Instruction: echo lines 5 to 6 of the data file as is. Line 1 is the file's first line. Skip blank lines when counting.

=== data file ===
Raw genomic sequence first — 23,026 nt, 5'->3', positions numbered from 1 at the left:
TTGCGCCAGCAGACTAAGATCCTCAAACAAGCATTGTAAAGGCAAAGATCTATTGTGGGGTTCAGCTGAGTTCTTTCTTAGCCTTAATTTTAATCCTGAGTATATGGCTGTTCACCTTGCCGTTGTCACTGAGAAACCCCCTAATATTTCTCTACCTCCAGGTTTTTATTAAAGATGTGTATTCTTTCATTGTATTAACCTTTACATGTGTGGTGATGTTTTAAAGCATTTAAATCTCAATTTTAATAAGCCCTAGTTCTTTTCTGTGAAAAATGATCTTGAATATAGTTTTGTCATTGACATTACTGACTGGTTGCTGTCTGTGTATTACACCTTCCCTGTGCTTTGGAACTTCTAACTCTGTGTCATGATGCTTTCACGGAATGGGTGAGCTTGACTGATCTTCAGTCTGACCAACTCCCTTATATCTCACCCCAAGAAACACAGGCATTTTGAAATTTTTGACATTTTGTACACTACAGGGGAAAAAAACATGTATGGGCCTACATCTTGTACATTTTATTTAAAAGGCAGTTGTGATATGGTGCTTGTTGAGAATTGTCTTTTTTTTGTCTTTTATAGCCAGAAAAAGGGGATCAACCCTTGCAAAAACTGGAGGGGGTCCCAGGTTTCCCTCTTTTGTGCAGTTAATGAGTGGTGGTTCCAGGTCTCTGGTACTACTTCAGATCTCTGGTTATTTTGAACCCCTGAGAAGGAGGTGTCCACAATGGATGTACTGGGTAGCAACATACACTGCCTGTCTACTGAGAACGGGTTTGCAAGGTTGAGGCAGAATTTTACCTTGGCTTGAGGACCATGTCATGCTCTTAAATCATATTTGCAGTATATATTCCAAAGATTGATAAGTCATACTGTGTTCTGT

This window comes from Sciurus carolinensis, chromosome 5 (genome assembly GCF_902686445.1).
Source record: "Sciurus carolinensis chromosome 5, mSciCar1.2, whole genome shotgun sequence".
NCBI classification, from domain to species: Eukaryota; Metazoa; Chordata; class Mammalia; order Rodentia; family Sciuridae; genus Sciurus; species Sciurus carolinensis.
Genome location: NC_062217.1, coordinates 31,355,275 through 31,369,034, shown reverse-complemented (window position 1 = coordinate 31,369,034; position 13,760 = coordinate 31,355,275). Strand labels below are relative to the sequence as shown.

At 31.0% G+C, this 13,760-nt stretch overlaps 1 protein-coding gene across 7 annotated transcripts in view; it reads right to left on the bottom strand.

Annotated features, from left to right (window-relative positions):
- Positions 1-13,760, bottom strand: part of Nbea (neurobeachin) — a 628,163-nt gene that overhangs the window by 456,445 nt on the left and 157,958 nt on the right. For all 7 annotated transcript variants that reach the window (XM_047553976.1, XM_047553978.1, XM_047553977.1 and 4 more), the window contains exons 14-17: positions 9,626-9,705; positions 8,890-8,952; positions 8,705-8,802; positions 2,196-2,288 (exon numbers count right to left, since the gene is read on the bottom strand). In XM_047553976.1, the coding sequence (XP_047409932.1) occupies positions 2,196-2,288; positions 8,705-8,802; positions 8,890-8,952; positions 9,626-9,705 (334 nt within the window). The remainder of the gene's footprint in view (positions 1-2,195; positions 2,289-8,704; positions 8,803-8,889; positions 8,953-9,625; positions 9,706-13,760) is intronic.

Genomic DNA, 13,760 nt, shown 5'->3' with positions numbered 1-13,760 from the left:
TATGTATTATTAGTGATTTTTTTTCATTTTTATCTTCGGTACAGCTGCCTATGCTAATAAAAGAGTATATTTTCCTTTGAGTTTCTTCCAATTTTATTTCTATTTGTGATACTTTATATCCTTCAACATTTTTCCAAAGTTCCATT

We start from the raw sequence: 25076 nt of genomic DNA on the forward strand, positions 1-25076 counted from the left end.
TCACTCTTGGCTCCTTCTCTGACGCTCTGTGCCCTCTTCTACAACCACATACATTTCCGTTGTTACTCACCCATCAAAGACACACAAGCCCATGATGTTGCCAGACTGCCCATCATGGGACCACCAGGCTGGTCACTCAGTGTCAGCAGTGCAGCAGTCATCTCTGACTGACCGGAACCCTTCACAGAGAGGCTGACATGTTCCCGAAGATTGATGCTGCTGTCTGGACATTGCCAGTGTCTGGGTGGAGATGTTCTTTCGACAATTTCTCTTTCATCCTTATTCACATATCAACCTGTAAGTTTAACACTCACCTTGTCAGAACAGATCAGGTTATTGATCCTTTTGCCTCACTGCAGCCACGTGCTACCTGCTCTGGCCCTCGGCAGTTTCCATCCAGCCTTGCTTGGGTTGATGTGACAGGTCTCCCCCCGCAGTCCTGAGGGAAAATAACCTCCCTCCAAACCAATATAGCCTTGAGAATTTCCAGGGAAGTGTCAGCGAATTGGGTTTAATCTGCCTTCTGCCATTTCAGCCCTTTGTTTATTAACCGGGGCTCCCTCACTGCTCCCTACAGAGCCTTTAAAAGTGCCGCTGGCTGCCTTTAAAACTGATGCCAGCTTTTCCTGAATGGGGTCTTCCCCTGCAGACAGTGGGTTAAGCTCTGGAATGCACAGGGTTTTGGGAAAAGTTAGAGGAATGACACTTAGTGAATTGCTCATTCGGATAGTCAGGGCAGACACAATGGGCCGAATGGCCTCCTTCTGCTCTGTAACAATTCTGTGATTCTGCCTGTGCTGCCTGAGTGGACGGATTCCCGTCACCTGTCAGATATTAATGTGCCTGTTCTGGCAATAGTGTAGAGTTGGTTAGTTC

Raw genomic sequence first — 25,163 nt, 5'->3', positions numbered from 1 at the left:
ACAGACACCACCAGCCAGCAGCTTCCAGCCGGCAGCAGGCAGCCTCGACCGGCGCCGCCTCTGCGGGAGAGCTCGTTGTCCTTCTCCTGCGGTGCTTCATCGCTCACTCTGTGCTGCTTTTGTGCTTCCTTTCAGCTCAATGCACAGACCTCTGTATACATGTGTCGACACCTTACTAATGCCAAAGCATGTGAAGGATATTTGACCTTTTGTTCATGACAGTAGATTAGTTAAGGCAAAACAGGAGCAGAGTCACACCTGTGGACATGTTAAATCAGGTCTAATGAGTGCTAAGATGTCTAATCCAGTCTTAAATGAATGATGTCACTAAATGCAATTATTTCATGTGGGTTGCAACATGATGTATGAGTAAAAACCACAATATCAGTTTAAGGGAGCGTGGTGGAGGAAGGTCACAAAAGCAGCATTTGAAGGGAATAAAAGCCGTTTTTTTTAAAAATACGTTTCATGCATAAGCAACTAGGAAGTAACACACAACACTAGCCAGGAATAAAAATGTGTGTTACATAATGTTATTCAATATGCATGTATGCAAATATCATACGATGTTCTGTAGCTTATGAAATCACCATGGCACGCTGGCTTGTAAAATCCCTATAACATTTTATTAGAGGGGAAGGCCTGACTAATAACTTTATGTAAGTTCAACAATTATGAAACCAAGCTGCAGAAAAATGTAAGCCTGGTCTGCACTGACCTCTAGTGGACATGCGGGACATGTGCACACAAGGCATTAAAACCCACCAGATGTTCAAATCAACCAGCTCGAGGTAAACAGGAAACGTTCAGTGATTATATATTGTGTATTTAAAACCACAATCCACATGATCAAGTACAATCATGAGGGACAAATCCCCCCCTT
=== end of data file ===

NCBI classification, from domain to species: Eukaryota; Metazoa; Chordata; class Mammalia; order Rodentia; family Sciuridae; genus Sciurus; species Sciurus carolinensis.
Genome location: NC_062217.1, coordinates 31,355,275 through 31,369,034, shown reverse-complemented (window position 1 = coordinate 31,369,034; position 13,760 = coordinate 31,355,275). Strand labels below are relative to the sequence as shown.